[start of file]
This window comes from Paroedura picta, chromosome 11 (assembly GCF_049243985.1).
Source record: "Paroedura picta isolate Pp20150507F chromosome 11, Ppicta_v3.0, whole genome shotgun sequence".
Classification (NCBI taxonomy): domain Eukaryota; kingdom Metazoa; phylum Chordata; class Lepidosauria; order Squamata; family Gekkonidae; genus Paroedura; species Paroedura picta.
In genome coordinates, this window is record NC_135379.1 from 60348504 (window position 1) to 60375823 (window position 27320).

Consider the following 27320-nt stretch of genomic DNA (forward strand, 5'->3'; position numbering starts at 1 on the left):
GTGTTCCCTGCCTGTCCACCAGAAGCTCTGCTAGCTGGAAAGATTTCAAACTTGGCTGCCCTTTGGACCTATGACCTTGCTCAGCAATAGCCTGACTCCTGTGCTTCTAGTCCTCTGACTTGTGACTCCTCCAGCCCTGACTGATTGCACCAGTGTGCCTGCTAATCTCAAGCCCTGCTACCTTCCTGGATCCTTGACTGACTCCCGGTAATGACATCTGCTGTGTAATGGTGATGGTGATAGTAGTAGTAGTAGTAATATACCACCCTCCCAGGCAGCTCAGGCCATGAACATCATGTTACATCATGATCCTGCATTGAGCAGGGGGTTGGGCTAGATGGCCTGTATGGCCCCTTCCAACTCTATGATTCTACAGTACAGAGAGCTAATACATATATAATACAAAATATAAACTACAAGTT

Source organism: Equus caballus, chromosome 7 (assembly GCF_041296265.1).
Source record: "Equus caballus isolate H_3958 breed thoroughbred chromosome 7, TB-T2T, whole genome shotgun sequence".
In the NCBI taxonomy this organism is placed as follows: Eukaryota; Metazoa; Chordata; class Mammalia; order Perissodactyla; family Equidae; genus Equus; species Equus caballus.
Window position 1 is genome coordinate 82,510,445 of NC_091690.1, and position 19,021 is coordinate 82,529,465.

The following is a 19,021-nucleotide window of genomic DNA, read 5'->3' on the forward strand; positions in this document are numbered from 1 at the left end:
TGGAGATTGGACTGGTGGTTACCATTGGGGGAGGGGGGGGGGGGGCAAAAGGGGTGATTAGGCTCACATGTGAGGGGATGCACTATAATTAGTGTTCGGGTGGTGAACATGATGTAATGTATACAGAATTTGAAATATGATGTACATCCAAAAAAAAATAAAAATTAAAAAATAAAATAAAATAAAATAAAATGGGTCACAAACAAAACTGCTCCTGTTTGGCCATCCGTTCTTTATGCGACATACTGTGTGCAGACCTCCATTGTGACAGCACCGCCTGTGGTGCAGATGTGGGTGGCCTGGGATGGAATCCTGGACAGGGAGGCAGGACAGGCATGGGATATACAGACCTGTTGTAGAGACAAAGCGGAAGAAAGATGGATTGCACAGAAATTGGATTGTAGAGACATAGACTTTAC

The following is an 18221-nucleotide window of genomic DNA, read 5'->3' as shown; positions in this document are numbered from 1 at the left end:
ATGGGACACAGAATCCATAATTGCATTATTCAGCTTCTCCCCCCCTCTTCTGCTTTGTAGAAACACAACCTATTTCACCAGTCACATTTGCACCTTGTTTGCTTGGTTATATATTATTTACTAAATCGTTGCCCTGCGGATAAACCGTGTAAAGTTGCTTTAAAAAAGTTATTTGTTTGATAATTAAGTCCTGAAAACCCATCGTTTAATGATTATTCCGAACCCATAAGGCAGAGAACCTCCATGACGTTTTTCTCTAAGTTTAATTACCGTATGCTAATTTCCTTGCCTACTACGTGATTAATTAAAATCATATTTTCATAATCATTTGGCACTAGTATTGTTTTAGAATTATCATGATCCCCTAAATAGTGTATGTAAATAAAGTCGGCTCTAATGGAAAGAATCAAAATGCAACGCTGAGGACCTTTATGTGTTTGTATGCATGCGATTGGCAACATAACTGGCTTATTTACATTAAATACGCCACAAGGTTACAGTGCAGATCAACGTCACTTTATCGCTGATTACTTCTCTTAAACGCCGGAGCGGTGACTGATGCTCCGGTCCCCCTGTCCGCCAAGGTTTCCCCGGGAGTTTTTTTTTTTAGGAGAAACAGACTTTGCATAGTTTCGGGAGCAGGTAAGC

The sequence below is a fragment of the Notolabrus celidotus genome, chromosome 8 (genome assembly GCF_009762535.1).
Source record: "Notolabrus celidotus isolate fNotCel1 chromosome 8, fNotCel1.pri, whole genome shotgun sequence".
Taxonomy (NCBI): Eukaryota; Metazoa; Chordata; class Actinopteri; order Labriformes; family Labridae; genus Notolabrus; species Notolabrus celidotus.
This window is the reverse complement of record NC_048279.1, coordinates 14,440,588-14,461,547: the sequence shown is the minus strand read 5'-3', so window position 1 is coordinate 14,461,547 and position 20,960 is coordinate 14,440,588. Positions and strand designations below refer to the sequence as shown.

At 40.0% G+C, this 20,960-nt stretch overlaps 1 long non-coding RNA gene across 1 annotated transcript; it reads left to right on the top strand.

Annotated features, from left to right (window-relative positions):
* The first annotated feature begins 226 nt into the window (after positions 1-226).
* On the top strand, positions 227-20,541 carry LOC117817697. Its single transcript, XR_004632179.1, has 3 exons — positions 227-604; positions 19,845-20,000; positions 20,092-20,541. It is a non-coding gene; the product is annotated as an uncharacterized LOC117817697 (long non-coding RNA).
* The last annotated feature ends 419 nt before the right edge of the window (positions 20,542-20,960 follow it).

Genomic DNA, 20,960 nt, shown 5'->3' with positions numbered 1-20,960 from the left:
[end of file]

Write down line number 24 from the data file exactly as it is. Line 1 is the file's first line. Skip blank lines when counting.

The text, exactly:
Genomic DNA, 20,960 nt, shown 5'->3' with positions numbered 1-20,960 from the left: